Viewing Double Stars

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Look up in the sky on a clear night from dark surroundings and you'll be able to see upwards of six thousand stars - all part of our galaxy, the Milky Way. Many, like our Sun, are orbiting on their own. Yet the rest, about half of them, are traveling in groups of two or more. Groups that not only give us some of the prettiest sights the sky has to offer but also a glimpse of how the laws of physics that we see on a daily basis are at work on the stellar level.

What causes these stars to travel in pairs? Stars, whether single or in multiple systems, are formed in clouds of gas called nebula. Over time, gravity causes huge quantities of gas to coalesce into a gas ball that, ultimately, creates enough heat and temperature to begin a nuclear fusion reaction at the center of this ball.

Double Stars Orbit

A frequent nickname for a nebula is stellar nursery. That is misleading, it implies a relatively tranquil, calm setting. But a nebula is subjected to very complex, even violent clashes of temperature, magnetism, gravity, and other forces that can be observed with our own Sun. In the course of all this turmoil most of the multiple star systems are created together as parts of the interstellar cloud collapse to form them. Whether or not these remain together or coalesce into a single star depends on the intricacies of the forces acting on or around them.

For some reason, double stars (or binaries) haven't drawn a great deal from amateur astronomers in general. There are splendid sights to be seen amongst the array of galaxies, star clusters, and planets. But binaries provide some of the most striking glimpses of color in the sky. They're easy to enjoy, even through the smallest telescopes or moonlit nights. And the very minute distances between many of them provide a very easy way to test the resolution of a telescope.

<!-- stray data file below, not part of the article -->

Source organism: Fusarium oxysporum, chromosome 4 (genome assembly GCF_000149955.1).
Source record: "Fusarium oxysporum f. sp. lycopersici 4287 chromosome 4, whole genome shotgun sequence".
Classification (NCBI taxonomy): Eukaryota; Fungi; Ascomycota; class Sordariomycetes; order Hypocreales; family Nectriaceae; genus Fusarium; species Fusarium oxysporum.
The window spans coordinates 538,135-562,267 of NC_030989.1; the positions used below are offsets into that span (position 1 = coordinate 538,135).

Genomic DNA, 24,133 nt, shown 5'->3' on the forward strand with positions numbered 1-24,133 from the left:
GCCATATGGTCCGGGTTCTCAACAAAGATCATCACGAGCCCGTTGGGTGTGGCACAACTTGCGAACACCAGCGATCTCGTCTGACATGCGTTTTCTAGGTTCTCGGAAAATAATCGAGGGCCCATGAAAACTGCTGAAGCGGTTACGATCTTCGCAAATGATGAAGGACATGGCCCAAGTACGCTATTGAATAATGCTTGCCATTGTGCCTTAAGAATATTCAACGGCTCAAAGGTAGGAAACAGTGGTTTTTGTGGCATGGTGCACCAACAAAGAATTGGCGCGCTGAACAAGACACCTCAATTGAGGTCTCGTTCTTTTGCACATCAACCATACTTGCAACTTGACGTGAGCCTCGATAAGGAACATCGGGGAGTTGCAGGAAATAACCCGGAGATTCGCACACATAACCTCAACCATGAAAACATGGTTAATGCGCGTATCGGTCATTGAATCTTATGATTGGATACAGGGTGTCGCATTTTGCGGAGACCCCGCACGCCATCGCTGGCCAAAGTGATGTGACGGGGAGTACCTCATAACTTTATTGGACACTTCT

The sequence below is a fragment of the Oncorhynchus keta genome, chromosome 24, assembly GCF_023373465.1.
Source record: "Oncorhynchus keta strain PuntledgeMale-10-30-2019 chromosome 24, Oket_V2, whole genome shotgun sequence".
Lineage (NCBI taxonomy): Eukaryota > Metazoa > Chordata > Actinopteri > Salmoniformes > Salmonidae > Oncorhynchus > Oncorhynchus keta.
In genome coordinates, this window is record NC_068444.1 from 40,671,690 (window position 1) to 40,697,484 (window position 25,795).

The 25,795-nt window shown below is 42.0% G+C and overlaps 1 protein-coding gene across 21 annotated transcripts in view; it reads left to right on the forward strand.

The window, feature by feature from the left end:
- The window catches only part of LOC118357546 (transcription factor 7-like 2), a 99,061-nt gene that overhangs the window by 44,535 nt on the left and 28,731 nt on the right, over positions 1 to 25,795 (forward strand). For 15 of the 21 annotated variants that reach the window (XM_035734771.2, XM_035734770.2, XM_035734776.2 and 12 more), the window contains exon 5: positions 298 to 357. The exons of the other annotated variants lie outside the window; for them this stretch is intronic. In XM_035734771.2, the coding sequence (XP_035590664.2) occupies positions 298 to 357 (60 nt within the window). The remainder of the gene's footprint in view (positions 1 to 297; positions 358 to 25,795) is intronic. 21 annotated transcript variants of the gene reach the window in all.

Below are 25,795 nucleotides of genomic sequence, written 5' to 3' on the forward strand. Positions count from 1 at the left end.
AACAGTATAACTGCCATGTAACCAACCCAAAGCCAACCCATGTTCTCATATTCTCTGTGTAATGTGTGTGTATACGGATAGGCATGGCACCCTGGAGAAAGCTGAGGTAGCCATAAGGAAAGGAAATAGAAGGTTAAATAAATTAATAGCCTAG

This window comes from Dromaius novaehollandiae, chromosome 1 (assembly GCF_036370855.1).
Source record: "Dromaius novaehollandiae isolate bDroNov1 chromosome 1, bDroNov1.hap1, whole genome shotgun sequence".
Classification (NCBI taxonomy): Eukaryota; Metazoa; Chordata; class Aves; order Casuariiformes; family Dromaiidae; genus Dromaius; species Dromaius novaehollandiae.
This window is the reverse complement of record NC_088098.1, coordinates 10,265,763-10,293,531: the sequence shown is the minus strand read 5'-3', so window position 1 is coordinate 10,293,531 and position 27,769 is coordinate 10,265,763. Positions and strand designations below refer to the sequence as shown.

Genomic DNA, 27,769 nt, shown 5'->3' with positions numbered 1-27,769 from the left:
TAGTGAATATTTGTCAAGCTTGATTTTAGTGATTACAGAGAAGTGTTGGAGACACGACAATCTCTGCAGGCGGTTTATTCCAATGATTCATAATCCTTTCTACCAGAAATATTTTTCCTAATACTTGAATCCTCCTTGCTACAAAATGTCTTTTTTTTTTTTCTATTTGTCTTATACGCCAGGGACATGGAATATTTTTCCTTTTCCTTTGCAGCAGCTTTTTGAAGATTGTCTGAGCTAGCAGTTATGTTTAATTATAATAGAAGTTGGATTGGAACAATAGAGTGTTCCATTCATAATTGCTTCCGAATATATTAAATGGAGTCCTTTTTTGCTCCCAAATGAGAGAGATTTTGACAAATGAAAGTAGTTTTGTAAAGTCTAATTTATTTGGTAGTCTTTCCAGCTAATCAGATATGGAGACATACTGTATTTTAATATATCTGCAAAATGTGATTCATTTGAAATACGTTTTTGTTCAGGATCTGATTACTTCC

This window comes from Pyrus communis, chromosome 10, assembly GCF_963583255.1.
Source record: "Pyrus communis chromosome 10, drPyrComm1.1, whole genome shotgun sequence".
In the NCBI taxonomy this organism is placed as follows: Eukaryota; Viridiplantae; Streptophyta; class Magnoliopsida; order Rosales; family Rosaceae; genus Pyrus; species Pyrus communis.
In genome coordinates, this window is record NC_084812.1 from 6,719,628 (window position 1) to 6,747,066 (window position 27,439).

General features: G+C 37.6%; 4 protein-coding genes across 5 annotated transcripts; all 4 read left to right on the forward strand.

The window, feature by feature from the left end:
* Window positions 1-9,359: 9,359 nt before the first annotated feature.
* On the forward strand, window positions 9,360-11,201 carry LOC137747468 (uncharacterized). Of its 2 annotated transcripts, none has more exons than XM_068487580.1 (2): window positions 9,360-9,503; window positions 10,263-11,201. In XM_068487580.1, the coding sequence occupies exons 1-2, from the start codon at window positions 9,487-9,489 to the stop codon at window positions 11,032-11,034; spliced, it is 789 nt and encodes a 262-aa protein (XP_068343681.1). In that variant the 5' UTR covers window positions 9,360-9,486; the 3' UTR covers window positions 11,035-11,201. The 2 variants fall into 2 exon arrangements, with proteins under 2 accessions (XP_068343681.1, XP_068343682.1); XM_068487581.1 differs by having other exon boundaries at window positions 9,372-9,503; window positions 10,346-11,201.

Stars get their color from the temperature they have, the coolest stars appearing red and the hottest as blue. And these hues appear in crisp, pinpoint images for our eyes to enjoy. A good way to discern the dramatic differences that star hues can present is to view some double stars at a star party. If you ask most amateur astronomers, their idea of the prettiest doubles feature the widest color contrasts - say a hot bluish star matched with a cooler orange star. Having such a pair close together in the eyepiece illustrates the variations between stars wonderfully indeed.

One example you can see on your own is the system of Alcor & Mizar in the handle of the Big Dipper. It appears as the middle star in the handle. Consisting of three stars, the farthest pair can be split by just the naked eye. Aim binoculars at it, and you'll see the fine white colors that it is famous for.

Alcor and Mizar in the Big Dipper

Astronomy is one of those few remaining areas where amateurs can play an important role in contributing to science. Binary systems are abundant to the point that professional astronomers are hardly able to monitor the orbits of these pairs. Amateurs help to refine what we know of their orbits - how they interact with each other. How far apart they are, their angles of separation, orbital periods, and colors are all logged by active amateurs and submitted for scrutinizing. Doing the science is nice, but most of what you can get out of viewing binaries amounts to the same kind of pleasure a bird-watcher, collector, or a gardener must feel when their long effort and patience reveals a fresh display in their experience.

The following list has resources for more information about double stars: